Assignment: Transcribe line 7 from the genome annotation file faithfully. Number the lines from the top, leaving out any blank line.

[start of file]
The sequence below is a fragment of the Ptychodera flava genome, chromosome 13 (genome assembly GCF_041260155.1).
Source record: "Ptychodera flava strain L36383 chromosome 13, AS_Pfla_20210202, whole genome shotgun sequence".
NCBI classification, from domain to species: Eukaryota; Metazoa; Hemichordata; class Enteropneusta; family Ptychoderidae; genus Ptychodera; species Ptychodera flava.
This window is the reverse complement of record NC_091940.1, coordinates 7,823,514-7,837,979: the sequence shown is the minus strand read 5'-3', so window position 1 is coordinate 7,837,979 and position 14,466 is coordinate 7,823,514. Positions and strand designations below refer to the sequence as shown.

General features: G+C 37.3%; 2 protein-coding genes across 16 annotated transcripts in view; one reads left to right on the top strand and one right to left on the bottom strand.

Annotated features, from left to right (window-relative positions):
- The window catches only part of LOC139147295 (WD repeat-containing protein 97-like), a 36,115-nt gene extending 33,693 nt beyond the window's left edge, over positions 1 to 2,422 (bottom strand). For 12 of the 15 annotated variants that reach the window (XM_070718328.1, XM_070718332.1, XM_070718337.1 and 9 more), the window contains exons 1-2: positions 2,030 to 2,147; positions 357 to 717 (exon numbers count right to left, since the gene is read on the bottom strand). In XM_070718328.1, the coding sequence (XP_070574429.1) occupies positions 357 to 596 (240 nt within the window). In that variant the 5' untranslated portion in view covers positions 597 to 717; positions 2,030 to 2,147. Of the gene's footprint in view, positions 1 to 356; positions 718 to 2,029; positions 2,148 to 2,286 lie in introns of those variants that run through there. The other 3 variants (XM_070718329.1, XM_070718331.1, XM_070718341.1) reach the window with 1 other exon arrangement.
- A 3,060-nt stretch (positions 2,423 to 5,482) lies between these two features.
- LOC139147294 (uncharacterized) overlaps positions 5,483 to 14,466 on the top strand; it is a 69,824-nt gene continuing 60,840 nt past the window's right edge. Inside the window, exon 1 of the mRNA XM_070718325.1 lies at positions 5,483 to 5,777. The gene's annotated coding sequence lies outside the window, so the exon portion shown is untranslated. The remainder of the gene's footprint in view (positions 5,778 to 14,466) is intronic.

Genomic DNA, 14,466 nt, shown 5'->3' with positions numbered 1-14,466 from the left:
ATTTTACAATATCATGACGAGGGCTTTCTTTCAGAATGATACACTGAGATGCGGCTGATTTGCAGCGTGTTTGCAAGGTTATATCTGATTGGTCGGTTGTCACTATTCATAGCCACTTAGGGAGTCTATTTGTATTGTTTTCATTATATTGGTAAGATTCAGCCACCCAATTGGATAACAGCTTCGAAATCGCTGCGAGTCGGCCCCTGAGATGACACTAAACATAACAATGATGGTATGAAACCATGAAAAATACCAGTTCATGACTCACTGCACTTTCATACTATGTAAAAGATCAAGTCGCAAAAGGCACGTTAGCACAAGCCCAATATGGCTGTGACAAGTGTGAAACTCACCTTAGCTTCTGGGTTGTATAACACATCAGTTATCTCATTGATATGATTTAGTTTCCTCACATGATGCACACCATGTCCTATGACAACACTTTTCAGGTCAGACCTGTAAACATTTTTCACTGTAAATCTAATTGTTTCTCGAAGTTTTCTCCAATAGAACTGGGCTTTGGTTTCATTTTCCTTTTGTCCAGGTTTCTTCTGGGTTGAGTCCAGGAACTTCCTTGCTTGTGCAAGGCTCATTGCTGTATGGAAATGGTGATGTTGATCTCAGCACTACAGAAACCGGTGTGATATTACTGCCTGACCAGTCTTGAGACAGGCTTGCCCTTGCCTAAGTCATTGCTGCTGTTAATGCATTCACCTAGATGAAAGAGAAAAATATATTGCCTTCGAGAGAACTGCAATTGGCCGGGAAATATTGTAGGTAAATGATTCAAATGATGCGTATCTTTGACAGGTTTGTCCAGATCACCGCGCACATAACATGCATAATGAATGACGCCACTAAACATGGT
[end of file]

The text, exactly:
- The window catches only part of LOC139147295 (WD repeat-containing protein 97-like), a 36,115-nt gene extending 33,693 nt beyond the window's left edge, over positions 1 to 2,422 (bottom strand). For 12 of the 15 annotated variants that reach the window (XM_070718328.1, XM_070718332.1, XM_070718337.1 and 9 more), the window contains exons 1-2: positions 2,030 to 2,147; positions 357 to 717 (exon numbers count right to left, since the gene is read on the bottom strand). In XM_070718328.1, the coding sequence (XP_070574429.1) occupies positions 357 to 596 (240 nt within the window). In that variant the 5' untranslated portion in view covers positions 597 to 717; positions 2,030 to 2,147. Of the gene's footprint in view, positions 1 to 356; positions 718 to 2,029; positions 2,148 to 2,286 lie in introns of those variants that run through there. The other 3 variants (XM_070718329.1, XM_070718331.1, XM_070718341.1) reach the window with 1 other exon arrangement.